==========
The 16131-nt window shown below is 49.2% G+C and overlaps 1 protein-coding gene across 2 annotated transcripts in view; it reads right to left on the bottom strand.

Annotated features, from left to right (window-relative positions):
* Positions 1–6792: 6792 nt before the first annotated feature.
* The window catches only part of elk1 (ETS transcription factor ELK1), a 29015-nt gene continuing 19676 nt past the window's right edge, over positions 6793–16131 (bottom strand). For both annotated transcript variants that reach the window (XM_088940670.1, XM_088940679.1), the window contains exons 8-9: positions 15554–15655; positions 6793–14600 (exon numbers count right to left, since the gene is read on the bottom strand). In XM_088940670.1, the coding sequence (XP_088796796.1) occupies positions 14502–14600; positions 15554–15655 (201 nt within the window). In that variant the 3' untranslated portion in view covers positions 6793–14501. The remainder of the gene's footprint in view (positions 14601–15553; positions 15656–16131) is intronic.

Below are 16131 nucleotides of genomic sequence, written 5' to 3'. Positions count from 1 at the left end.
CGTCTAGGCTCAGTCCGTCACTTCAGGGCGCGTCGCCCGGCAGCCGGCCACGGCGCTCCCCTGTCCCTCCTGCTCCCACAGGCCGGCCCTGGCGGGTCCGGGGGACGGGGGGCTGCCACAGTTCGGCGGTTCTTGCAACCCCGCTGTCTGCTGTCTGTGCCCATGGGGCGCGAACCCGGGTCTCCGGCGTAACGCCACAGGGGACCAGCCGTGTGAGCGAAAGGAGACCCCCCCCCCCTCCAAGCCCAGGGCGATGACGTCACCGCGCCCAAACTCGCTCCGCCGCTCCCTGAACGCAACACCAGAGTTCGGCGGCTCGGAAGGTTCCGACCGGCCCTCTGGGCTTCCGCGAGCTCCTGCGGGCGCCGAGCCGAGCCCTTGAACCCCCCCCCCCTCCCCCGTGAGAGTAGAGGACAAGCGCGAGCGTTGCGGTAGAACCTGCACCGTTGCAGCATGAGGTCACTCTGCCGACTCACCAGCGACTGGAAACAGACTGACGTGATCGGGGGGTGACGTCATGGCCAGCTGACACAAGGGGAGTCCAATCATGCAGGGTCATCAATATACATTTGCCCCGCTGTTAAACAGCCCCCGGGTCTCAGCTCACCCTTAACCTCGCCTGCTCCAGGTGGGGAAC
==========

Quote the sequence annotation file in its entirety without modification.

The 16131-nt window shown below is 49.2% G+C and overlaps 1 protein-coding gene across 2 annotated transcripts in view; it reads right to left on the bottom strand.

Annotated features, from left to right (window-relative positions):
* Positions 1–6792: 6792 nt before the first annotated feature.
* The window catches only part of elk1 (ETS transcription factor ELK1), a 29015-nt gene continuing 19676 nt past the window's right edge, over positions 6793–16131 (bottom strand). For both annotated transcript variants that reach the window (XM_088940670.1, XM_088940679.1), the window contains exons 8-9: positions 15554–15655; positions 6793–14600 (exon numbers count right to left, since the gene is read on the bottom strand). In XM_088940670.1, the coding sequence (XP_088796796.1) occupies positions 14502–14600; positions 15554–15655 (201 nt within the window). In that variant the 3' untranslated portion in view covers positions 6793–14501. The remainder of the gene's footprint in view (positions 14601–15553; positions 15656–16131) is intronic.

Below are 16131 nucleotides of genomic sequence, written 5' to 3'. Positions count from 1 at the left end.
CGTCTAGGCTCAGTCCGTCACTTCAGGGCGCGTCGCCCGGCAGCCGGCCACGGCGCTCCCCTGTCCCTCCTGCTCCCACAGGCCGGCCCTGGCGGGTCCGGGGGACGGGGGGCTGCCACAGTTCGGCGGTTCTTGCAACCCCGCTGTCTGCTGTCTGTGCCCATGGGGCGCGAACCCGGGTCTCCGGCGTAACGCCACAGGGGACCAGCCGTGTGAGCGAAAGGAGACCCCCCCCCCCTCCAAGCCCAGGGCGATGACGTCACCGCGCCCAAACTCGCTCCGCCGCTCCCTGAACGCAACACCAGAGTTCGGCGGCTCGGAAGGTTCCGACCGGCCCTCTGGGCTTCCGCGAGCTCCTGCGGGCGCCGAGCCGAGCCCTTGAACCCCCCCCCCCTCCCCCGTGAGAGTAGAGGACAAGCGCGAGCGTTGCGGTAGAACCTGCACCGTTGCAGCATGAGGTCACTCTGCCGACTCACCAGCGACTGGAAACAGACTGACGTGATCGGGGGGTGACGTCATGGCCAGCTGACACAAGGGGAGTCCAATCATGCAGGGTCATCAATATACATTTGCCCCGCTGTTAAACAGCCCCCGGGTCTCAGCTCACCCTTAACCTCGCCTGCTCCAGGTGGGGAAC